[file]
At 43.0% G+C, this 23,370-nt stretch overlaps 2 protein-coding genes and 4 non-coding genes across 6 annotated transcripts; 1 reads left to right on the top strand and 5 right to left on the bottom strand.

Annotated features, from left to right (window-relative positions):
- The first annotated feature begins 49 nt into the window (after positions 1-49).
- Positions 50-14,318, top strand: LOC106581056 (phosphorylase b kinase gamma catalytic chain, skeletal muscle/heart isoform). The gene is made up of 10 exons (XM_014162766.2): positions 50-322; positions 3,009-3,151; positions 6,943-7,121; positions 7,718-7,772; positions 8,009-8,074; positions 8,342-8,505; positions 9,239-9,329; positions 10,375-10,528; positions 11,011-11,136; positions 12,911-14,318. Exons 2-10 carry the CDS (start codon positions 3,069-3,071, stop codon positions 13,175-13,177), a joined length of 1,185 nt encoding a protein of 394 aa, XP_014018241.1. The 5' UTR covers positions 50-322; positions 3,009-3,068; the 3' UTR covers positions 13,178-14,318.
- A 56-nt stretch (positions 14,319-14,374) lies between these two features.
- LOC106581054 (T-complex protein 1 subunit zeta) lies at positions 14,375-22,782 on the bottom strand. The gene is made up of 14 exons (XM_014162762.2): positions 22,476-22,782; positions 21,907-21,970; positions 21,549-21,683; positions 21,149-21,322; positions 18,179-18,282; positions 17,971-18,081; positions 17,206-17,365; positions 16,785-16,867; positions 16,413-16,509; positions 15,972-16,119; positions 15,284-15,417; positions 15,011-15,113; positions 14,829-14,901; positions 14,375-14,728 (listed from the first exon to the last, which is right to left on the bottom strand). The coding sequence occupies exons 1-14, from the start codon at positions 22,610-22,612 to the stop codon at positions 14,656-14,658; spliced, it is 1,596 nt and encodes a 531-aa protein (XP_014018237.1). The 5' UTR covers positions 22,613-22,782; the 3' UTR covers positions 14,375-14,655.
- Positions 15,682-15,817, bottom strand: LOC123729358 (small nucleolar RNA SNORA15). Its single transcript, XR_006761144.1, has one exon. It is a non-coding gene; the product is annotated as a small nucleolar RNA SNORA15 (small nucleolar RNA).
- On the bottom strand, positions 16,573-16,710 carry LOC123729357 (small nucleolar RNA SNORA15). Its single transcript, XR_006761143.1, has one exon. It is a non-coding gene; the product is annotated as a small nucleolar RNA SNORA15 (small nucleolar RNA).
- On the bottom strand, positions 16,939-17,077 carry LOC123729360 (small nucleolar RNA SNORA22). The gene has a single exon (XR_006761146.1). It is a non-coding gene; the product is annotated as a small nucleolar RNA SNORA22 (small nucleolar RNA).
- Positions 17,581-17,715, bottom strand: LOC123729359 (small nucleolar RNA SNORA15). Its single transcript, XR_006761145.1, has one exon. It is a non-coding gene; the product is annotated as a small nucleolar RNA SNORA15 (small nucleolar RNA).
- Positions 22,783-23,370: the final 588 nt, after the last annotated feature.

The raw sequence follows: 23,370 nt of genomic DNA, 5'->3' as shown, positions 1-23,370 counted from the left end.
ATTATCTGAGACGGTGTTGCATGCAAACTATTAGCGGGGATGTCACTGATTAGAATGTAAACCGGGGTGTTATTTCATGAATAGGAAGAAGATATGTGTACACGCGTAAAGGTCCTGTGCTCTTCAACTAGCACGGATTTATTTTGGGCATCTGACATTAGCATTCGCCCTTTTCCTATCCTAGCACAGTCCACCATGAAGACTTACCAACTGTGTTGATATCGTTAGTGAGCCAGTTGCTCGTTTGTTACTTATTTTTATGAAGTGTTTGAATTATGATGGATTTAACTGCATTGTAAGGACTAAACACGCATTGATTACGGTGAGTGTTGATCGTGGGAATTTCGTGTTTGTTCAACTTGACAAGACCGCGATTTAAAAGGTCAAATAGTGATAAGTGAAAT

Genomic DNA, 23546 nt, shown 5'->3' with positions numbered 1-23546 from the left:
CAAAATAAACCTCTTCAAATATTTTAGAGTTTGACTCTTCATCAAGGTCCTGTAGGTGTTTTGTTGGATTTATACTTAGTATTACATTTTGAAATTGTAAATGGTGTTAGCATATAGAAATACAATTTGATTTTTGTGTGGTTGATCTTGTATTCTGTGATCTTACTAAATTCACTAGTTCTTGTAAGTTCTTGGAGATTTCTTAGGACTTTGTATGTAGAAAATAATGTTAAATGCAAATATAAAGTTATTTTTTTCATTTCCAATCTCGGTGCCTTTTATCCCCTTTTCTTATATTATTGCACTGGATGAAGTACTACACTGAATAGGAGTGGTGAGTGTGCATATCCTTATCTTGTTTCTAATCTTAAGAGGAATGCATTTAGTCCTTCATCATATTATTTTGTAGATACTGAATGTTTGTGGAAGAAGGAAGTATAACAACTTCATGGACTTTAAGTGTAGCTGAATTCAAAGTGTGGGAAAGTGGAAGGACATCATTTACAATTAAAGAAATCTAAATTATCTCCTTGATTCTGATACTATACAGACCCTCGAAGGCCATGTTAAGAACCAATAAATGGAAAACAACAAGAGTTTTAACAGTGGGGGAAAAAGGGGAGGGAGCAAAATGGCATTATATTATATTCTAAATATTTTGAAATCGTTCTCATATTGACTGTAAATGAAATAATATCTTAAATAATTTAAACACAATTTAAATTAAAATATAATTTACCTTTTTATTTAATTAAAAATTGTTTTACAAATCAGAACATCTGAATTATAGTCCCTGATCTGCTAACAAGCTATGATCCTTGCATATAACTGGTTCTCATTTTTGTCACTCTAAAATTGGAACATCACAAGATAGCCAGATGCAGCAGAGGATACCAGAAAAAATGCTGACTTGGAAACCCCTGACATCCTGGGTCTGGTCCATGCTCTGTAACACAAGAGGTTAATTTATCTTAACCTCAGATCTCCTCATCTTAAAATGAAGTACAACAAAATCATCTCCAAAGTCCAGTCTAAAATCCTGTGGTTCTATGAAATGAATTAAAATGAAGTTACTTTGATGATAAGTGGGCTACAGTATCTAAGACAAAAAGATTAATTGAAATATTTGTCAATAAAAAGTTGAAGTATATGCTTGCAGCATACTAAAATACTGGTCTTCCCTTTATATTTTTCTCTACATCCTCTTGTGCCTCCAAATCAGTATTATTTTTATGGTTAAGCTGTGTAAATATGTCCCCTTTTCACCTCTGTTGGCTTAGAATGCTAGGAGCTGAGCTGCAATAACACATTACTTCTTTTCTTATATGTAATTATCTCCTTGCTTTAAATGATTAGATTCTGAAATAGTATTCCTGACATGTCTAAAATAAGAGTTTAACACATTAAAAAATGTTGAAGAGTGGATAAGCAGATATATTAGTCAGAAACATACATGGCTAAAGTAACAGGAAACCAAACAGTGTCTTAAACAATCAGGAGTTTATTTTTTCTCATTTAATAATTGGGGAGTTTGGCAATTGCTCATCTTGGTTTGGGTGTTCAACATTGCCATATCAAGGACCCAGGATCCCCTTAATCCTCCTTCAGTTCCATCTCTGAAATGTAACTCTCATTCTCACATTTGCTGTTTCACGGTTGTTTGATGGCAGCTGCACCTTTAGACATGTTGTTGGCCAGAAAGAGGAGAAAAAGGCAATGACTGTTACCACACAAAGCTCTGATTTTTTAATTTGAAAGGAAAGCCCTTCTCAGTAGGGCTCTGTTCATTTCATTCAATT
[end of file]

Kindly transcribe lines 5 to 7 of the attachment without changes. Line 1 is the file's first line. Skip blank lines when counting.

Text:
- A 56-nt stretch (positions 14,319-14,374) lies between these two features.
- LOC106581054 (T-complex protein 1 subunit zeta) lies at positions 14,375-22,782 on the bottom strand. The gene is made up of 14 exons (XM_014162762.2): positions 22,476-22,782; positions 21,907-21,970; positions 21,549-21,683; positions 21,149-21,322; positions 18,179-18,282; positions 17,971-18,081; positions 17,206-17,365; positions 16,785-16,867; positions 16,413-16,509; positions 15,972-16,119; positions 15,284-15,417; positions 15,011-15,113; positions 14,829-14,901; positions 14,375-14,728 (listed from the first exon to the last, which is right to left on the bottom strand). The coding sequence occupies exons 1-14, from the start codon at positions 22,610-22,612 to the stop codon at positions 14,656-14,658; spliced, it is 1,596 nt and encodes a 531-aa protein (XP_014018237.1). The 5' UTR covers positions 22,613-22,782; the 3' UTR covers positions 14,375-14,655.
- Positions 15,682-15,817, bottom strand: LOC123729358 (small nucleolar RNA SNORA15). Its single transcript, XR_006761144.1, has one exon. It is a non-coding gene; the product is annotated as a small nucleolar RNA SNORA15 (small nucleolar RNA).